In an episode of MTV Europe’s This Is Our Music, a series dedicated to experimental and avant-pop musicians from across the globe, Bill Wells spoke about his love of playing slightly out-of-tune pianos: “It’s maybe more the kind of piano that you would find in somebody’s house, or something like that… Sometimes a very good grand piano can seem just a wee bit sort of pompous in itself, you know.”
That’s as good a summation of Wells’s free-ranging, down-to-earth and imperfect aesthetic as you can get. It’s also one of the reasons why his compositions sit so comfortably with groups like Maher Shalal Hash Baz, the Japanese naïve-pop group who embrace error as both an inevitability of living and creating art, and as a means to an end. (Indeed, Wells has collaborated with Maher across two fabulous albums, 2006’s Osaka Bridge and 2009’s Gok.)
On Lemondale, Wells worked with members of Maher, their colleagues Tenniscoats and Nikaido Kazumi, and other collaborators like avant-garde pianist Satoko Fujii and resident polymath Jim O’Rourke. The majority of Wells’s work here, as in the past, has been his gifted arrangements of people — getting the right folks together in the right space is half of the victory, and making sure they’re simpatico with the compositions and Wells’s ideological position is the clincher. With Lemondale recorded across one day in Japan, arranging the right players was always going to be paramount, but he’s pulled it off again.
While it doubtless helps that Wells has prior form with members of Maher, even with that to fall back on, the players’ sensitivity to Wells’s melodic voice is incredibly strong. Sometimes, though, you can hear them pulling his music apart, in a most respectful way. A great example of the latter is “Different Pans,” where tenor, trumpet, trombone and tuba collapse together like the instrumentalists have been caught smoking out the back of a rehearsal for Charlie Haden’s Liberation Music Orchestra. More often, the disruptive forces come in from the sidelines, like Tetsuya Umeda’s “fan, etc,” whose brittle, needling tones scratch at your ears while the rest of the group plays along with Wells’s melody heads.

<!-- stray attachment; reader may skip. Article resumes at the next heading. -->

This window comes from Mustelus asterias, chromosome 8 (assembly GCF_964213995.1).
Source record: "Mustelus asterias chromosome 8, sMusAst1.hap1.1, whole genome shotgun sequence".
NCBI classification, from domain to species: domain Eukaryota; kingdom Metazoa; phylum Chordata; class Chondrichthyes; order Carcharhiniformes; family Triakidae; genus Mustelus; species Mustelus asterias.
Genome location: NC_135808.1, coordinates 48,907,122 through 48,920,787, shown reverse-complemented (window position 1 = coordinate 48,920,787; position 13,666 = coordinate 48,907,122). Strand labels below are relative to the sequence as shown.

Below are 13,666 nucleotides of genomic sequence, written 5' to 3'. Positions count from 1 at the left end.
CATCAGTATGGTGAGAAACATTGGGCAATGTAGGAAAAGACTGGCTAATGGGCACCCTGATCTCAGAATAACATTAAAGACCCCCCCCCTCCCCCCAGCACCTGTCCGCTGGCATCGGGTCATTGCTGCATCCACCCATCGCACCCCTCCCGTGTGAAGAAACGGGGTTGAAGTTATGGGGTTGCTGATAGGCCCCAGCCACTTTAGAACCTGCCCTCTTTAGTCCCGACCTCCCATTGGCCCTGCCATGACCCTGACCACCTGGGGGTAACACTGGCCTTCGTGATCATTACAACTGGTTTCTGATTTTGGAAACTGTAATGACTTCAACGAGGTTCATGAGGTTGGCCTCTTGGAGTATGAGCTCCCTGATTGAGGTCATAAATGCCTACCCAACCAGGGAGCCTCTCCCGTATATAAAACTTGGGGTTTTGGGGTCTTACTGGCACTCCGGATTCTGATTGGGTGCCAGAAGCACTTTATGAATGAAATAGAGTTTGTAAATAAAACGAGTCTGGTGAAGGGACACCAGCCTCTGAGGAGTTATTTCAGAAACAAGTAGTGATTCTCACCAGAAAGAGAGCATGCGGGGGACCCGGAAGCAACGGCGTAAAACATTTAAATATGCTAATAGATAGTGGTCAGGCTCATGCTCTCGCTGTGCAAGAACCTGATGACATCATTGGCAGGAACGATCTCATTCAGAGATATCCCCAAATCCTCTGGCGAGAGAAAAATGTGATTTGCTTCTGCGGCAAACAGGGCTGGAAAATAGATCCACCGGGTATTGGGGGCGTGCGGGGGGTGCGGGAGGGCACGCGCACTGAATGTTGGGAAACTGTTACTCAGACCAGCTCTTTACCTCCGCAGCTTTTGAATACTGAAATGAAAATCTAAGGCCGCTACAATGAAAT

Elsewhere, Wells has Saya and Kazumi sighing over a dark dream of chordal shifts on “Piano Rolls,” before O’Rourke stretches things out with some fantastic prepared guitar. That guitar reappears in the margins of “Effective Demand,” though O’Rourke is just as likely to pull out some great lines to complement Wells’s see-sawing piano playing. The closing title track borrows the changes from “A Whiter Shade Of Pale,” seemingly half for a laugh, but also half to reconstitute the churchiness that sits at the heart of such a well-known progression. As with all of Wells’s music, both “Lemondale” the song and Lemondale the album are warm and human, in love with the possibilities of song, alternately grinning wildly at the possibilities afforded by unexpected conjunctions of sound, and then almost unexpectedly wringing the melancholy from your heart.